In the same way, reading these verses today likely isn’t your first experience with Jesus either. He’s been at work in your life for quite a while already, showing you that same good news about Jesus your Savior. Maybe you heard it from parents and friends, maybe you heard it from pastors and teachers, maybe you read it for yourself on the pages of Scripture, probably for many a combination of all of those. Through it all, the Holy Spirit changed you too. Now you’re free from guilt over your own sins – Jesus forgave them. Now your relationship with God is good and strong. Now your perspective on life goes far beyond the few years you spend here and extends into the glorious eternity God has prepared for you! And it all happened through that simple message: Repent and believe the good news! Jesus Changes You, and now, he seeks to Change the World through You.
Jesus Changes the World through You
It’s a tall order! But the rest of today’s Gospel shows us how Jesus carries it out. “As Jesus walked beside the Sea of Galilee, he saw Simon and his brother Andrew casting a net into the lake, for they were fishermen. “Come, follow me,” Jesus said, “and I will make you fishers of men.” At once they left their nets and followed him. When he had gone a little farther, he saw James son of Zebedee and his brother John in a boat, preparing their nets. Without delay he called them, and they left their father Zebedee in the boat with the hired men and followed him. (Mark 1:16-20 – NIV84). I will make you fishers of men. Instead of catching fish by casting out nets, these men would cast out the good news about Jesus in front of people, and God would work through that to catch more people from the clutches of sinfulness, to save people from the path leading to eternal destruction in hell pull them over to God’s side of things. “I will make you fishers of men.”
It sounds so easy and simple, but you and I know there are going to be challenges. But those too take on a different perspective when we look at Jesus instead of ourselves. Take a closer look at his words, especially what he didn’t say. He didn’t tell his disciples: “Go and be fishers of men.” He didn’t say: “You know what? You guys have the personality and talent to be really good fishers of men.” He didn’t say: “You guys are really smart! Clearly you have all the answers and that will make you a good fisher of men.” None of that. He said, “I will make you fishers of men.” Even though they had been listening to Jesus for a while, these men weren’t perfect people. Peter was still brash and tended to put his foot in his mouth. James and John would still squabble with each other like many siblings. As Jesus’ ministry continues, none of the disciples seemed to have a full and complete understanding of what exactly Jesus was going to do as Messiah. But, despite their incomplete knowledge, despite their shortcomings, Jesus called them anyway. “I will make you fishers of men.” And history shows us that Jesus got it done – he did change the world through the words and testimony of these simple fishermen, flaws and all.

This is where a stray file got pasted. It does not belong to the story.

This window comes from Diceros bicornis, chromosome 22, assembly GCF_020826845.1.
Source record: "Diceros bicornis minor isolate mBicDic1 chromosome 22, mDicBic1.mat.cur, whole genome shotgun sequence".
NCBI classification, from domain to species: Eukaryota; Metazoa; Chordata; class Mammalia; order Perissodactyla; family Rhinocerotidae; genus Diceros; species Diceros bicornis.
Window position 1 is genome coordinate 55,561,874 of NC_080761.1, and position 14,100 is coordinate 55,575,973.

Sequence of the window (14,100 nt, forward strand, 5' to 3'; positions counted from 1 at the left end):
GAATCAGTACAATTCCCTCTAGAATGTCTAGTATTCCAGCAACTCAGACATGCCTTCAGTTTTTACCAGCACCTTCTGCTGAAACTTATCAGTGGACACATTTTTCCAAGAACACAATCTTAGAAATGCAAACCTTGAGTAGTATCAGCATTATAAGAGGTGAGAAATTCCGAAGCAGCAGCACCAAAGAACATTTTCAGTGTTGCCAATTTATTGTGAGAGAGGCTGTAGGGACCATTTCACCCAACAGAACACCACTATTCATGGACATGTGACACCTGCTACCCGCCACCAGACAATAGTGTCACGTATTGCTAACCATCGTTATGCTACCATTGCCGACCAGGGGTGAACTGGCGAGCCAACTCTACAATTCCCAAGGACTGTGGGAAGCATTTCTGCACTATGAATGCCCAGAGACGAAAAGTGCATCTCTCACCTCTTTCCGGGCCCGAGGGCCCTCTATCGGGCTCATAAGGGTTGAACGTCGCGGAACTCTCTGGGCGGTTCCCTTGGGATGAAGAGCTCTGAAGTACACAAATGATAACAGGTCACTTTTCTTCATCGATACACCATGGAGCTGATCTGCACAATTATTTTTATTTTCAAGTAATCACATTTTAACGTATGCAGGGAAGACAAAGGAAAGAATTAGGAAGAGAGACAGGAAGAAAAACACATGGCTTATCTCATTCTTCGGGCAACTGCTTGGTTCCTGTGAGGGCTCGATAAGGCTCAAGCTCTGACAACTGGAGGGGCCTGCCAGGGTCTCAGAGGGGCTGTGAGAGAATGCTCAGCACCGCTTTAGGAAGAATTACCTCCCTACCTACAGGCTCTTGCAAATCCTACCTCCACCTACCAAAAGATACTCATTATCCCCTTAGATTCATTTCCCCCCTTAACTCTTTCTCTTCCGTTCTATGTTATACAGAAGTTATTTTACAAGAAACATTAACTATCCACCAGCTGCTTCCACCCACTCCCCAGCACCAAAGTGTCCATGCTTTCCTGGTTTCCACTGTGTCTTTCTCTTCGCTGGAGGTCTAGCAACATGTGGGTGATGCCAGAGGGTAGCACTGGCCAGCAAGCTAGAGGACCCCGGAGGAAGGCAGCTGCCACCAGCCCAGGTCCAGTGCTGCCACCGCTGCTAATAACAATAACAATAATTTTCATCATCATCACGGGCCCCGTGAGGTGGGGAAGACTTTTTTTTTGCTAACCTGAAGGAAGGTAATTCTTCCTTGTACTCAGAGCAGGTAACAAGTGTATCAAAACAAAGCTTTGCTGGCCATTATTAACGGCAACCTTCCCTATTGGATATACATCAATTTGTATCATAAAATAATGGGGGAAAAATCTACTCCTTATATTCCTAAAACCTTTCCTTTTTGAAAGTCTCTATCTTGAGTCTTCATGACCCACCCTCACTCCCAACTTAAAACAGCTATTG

That’s the same way it works today when Your Savior Calls. Like with the disciples, Jesus doesn’t call you and me because we have just the right personality and talent to serve him. He doesn’t call us because he thinks we have all the answers, or because we have so much courage. Nothing like that at all! Jesus knows exactly what we are like, flaws and all, and he calls us anyway, promising that despite our shortcomings and despite our insecurities, and despite our flaws, he intends to change the world through us. And amazingly, that’s exactly what he does.
That’s what we are celebrating today on this Mission and Ministry Sunday. Through our work together in this congregation, God is working on changing the world. Not because of any specific objective we might have accomplished off of our strategic plan, not because of the talent of our members or leaders, not because of the size or scope of ministry that we have the privilege to be a part of, but because of the message we carry – the message that changed each one of us and made us children of God. The same message that had changed the hearts of the men who followed Jesus 2000 years ago. And the same message that will change the lives and eternal futures of so many more people!
So, as you and I head out into a world filled with people who desperately need to hear this good news, don’t get stuck looking at yourself. You and I might not always have the answers, we might not always have the perfect set of words, we might not always have the boldness and courage that we wish we had, but when it comes to following Jesus’ call, that’s OK because we do have what we need. We have the simple good news that God loves people so much that he sent Jesus to die so that we might live. It’s a message that changed each one of us, it’s a message that has changed do many in the past, and it’s a message that has the power to change others. So, let’s stop worrying about ourselves and look at what Jesus says. “I will make you fishers of men,” and that’s what he does. Every time. Whether in our personal lives or our work together as a group of Christians, Jesus Changes the World through Us, and he does so through that same simple message. That’s Your Savior’s Call. May he open our eyes to the opportunity we have to be a part of it. Amen.